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SLC Tourney Journey | Coffee Destined for Trash... and Then Redemption


The coffee odyssey in Downtown SLC has been troublesome. The Coffee Shop at the Little American was a bust (see full review). And the redeemer coffee shop across from my hotel, Culpa Coffee, with its culture and dark roasts and full lineup of coffee options — was under complete construction. So further down the roster of coffee places to explore. Fire up the Apple Maps app and Three Pines Coffee is just a few blocks away. But the reviews, so far, are mixed. The one that read, "... it went right in the trash," I should have given more weight to, but in desperate times…



So enter: Three Pines Coffee, a small but trendy coffee shop at 165 South Main Street in Downtown Salt Lake City. The barista behind the counter had some espresso swagger as he explained to customers in line ahead just how potent their quadruple shot was. And how he didn't know Italian, but he knew if you ordered a "latte" in Italy, all you would get was steamed milk. Very sophisticated.


There were mid-20s hipster kids with laptops open, swilling their brew, so this seemed to have the bonafides of solid coffee culture. And I came for the drip brew. But as a first warning sign, they don’t have dark roast. Merely two versions of medium: a Honduran and a Colombian. The barista said the Honduran had a somewhat nutty flavor that would hint at the richness of a dark more than the Colombian. But neither, by any means, he said, were they bold or dark. And he was right.



As soon as I added my splash of half and half, I knew the lowly review had called it correctly. There was no boldness. Nor richness. Just watery coffee that would be an even match for the old lady fare at the Little American. So, much like that lowly review that should have read as premonition, after just a few sips, this full cup, too, was destined for one place. Namely, the garbage. Half a star, out of 5. If you like espresso, maybe give this coffee shop another try. But if rich dark coffee is your jam, skip Three Pines Coffee and save your four-bucks. As we passed by a sidewalk trash can, I recognized someone else's discarded coffee cup rolling pathetically on the concrete, as that of a cup from Three Pines. Apropos a site if I've seen one.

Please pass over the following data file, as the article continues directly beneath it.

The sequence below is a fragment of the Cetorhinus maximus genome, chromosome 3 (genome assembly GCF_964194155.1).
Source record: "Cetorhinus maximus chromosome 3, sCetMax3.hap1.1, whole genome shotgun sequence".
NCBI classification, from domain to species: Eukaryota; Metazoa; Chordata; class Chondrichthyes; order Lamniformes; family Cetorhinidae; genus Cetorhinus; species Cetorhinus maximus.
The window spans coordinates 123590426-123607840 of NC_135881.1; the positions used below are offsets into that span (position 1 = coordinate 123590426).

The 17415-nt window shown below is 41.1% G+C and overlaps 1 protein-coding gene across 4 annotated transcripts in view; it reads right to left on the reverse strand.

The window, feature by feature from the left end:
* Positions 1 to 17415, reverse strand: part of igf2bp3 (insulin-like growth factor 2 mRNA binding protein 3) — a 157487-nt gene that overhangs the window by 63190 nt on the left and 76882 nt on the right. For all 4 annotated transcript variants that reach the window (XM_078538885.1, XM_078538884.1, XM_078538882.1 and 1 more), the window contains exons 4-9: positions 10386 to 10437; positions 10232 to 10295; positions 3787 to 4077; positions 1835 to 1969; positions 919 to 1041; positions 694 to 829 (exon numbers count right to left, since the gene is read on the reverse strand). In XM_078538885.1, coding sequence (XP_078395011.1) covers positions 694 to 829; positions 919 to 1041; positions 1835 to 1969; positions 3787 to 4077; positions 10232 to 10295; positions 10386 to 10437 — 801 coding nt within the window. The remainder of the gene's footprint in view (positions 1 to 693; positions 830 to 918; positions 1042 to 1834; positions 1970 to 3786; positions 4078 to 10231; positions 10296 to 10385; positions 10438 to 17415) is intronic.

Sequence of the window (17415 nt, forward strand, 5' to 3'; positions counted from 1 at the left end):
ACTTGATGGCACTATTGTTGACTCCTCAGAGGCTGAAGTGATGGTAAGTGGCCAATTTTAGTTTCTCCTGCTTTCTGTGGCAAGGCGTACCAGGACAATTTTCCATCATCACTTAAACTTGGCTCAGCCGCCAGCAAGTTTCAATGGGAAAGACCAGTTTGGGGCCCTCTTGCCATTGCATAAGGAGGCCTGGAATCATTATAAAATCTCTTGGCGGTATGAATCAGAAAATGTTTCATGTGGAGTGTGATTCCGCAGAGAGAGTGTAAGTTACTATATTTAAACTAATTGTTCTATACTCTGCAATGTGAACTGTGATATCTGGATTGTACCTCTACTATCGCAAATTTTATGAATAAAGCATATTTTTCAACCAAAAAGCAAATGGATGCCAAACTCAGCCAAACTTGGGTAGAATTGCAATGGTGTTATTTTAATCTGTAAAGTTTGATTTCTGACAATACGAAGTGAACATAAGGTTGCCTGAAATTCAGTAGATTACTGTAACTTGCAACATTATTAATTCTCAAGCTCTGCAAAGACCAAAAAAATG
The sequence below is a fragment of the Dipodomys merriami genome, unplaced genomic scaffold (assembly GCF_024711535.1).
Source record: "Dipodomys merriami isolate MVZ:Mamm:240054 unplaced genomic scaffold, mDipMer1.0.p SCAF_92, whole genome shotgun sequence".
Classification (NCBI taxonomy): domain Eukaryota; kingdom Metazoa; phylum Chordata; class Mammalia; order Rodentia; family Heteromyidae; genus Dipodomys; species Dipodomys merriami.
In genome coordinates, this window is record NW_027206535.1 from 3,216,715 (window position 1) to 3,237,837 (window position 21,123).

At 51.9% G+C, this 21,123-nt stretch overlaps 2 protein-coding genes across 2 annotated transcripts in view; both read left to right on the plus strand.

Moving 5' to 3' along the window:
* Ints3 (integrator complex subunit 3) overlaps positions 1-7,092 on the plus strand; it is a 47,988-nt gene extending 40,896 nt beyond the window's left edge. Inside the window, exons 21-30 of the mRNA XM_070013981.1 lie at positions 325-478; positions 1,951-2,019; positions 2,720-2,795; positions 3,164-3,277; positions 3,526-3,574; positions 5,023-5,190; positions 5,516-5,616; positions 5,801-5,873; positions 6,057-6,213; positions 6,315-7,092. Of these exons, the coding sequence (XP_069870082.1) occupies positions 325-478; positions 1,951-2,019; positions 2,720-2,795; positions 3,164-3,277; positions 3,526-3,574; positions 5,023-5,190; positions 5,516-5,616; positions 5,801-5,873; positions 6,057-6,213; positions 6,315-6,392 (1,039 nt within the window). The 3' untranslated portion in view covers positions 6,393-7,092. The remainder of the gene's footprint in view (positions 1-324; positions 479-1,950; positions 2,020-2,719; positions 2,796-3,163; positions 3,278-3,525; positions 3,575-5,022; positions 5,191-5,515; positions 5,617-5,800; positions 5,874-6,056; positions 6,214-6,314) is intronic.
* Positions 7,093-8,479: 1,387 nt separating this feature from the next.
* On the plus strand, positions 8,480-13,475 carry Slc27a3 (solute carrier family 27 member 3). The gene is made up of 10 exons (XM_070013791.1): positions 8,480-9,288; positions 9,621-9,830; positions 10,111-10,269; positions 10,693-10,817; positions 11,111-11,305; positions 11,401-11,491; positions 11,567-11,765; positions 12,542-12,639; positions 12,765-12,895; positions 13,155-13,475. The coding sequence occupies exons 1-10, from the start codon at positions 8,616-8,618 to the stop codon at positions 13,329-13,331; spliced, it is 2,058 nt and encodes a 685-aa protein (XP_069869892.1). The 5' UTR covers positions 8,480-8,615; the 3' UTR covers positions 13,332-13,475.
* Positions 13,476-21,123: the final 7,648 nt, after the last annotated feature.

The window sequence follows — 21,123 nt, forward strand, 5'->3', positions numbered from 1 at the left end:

My caffeine backstop in near any town is Starbucks. Remorsefully. Sometimes regrettably. But something trendy about Salt Lake City told me to keep trying. So I left the line at Starbucks and wandered. Alpha Coffee rated well, but it turned out to be within an arts center — and was closed. So ambling I went, until I came across Eva’s Bakery. On the Apple Maps app, it rates well… but so did the Little American.



But two steps within the door said there was something artisan about Eva’s. The bakery was busy and the well-tatted to-go counter staff pointed me to the main counter. No dark roast per-se, but their regular brew was robust, they defended, and even offered a taster cup. Eureka! Whilst not a grand-slam homer, this coffee amid the stumbles of sidewalk wandering — and after fleeing Starbucks — was it! A solidly dark and tasty coffee that I was careful not to dilute with more than a few drops of cream.



So, amid the veritable desert of lackluster coffee, the artisan-inspired Eva’s Bakery helped redeem the morning as it bled toward noon. Salvation in sips, if you decide you won’t relent. Eva’s Bakery at 155 South Main Street in Downtown Salt Lake City earns a solid 4 stars out of 5 for its coffee, in a caffeine pinch.


For more information about Eva’s Bakery, visit its webpage at https://www.evasbakeryslc.com/location/evas-bakery .


Jason James Barry is an award-winning essayist and journalist. His travel and restaurant reviews appear in TorqueNutDriver.com and Great Pacific Review’s calinfluence.com features section.


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